We hope you can join us the week of June 9th to 16th to continue the celebration across Lebanon, we would love to show you the best the country has to offer!


We will plan some trips out on the water and to various locations in the country, explore the vibrant food and rooftop bar scene in Beirut's bustling neighborhoods, and ensure you experience Mia's culture first hand. And we'll wrap it all up with a wedding reception the evening of June 16th, the perfect opportunity for you to master the Dabke. 

Here are some things you can look forward to...

Beaches II.png


Lebanon has 225km of coastline and it is always sunny in the summer



Just ask Adam about his first visit to Beirut



Bring your dancing shoes and your appetite for post-drinking breakfast



Mountains, the fertile Bekaa valley, and the many wineries to be discovered there



From ruins of the Roman empire to fortresses built by crusaders 



At a beautiful venue overlooking the sea



The only passenger airport in Lebanon is the Beirut Rafic Hariri International Airport (BEY). There are multiple daily flights into Beirut from the following European hubs: Paris (CDG), London (LHR), and Frankfurt (FRA). We would recommend sticking to these because in case of delays, you're more likely to be able to take the next flight out without having to spend the night in your transit city. 

If you're flying from Toronto or Montreal, Mia's usual route involves flying Air Canada or Air France into Paris and Middle East Airlines (MEA) into Beirut. To arrive on June 9th, expect to head out Friday evening with a morning layover in Europe and a mid-afternoon arrival in Beirut. It's not a point of personal pride, but it's worth noting that you cannot enter Lebanon with an Israeli stamp in your passport.

To make your way back to North America, you will probably have an early departure from Beirut (i.e. 7-8am). We expect none of you to be able to swing that after a long night of dancing, so save yourself the trouble and take Monday off.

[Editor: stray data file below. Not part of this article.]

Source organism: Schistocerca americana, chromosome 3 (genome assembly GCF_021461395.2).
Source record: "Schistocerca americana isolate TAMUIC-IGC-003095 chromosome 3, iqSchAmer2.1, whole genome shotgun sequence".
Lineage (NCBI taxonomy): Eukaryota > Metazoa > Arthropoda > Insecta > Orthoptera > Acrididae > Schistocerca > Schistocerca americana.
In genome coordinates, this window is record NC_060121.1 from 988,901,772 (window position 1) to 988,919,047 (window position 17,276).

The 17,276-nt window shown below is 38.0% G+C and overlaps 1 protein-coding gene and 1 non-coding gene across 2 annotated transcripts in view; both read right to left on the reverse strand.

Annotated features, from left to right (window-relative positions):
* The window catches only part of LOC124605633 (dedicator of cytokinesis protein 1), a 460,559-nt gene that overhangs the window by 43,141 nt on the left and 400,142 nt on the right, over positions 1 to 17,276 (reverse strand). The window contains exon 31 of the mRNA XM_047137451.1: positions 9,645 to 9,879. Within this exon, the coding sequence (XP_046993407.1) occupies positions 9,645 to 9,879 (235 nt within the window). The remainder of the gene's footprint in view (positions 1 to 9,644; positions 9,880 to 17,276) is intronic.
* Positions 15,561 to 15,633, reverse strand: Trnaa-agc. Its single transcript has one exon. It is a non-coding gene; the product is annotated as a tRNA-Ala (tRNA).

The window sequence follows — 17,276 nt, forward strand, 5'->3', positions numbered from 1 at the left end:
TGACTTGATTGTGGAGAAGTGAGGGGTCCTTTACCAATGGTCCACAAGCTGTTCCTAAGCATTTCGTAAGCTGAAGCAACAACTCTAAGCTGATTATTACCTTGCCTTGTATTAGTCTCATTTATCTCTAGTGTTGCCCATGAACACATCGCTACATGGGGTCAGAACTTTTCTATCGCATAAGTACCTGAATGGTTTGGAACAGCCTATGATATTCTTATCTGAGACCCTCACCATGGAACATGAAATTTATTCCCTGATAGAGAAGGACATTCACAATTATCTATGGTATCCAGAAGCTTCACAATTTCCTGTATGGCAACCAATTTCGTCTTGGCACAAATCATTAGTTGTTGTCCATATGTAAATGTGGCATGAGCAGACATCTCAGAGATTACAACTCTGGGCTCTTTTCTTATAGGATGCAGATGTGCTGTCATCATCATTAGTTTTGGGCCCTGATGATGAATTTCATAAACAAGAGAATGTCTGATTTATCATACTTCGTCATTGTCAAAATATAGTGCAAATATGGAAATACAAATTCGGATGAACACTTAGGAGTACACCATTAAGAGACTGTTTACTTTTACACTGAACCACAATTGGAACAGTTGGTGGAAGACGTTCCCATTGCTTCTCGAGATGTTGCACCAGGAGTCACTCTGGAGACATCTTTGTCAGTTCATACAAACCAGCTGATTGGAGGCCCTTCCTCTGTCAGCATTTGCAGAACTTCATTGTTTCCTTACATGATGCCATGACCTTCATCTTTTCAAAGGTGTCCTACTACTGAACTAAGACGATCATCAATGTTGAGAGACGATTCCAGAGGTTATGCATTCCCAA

Leave on Monday morning instead, that should get you back home in the late afternoon. 

June is not the high season yet, but it's better to book your flights sooner than later. 



As we get a better sense of how many of you will be joining us, we will have some activity and accommodation options for you.
Stay tuned!


Additional Information

  • Transportation
    • There is no reliable public transportation in Lebanon or in Beirut, and you shouldn't hail a cab on the street
    • If there are rules of the road in Lebanon, I have no idea what they are - don't worry about renting a car while you're there
    • We'll provide contact information for taxi services that are trustworthy and reliable (or shuttle buses when it makes sense)
    • Beirut's downtown area is walkable 
  • Safety
    • The neighborhoods you can reach by foot in Beirut are generally safe, the usual precautions you apply when you're a tourist will suffice there (i.e. watch your belongings, don't walk alone in empty streets at night, etc...)
    • When it comes to the rest of the country, we'll be able to advise if there's somewhere you shouldn't go
  • Dress code
    • It will be warm in Beirut in June (mid to high 20s)
    • Ladies can comfortably wear shorts and dresses 
    • Bring light sweaters for evenings in the mountain
  • Methods of payment
    • The local currency is the Lebanese Pound (LBP), however US Dollars are used interchangeably
    • The Lebanese Pound is pegged to the US Dollar with $1 = LBP 1,500
    • Credit cards are commonly used but it's good practice to have some cash on hand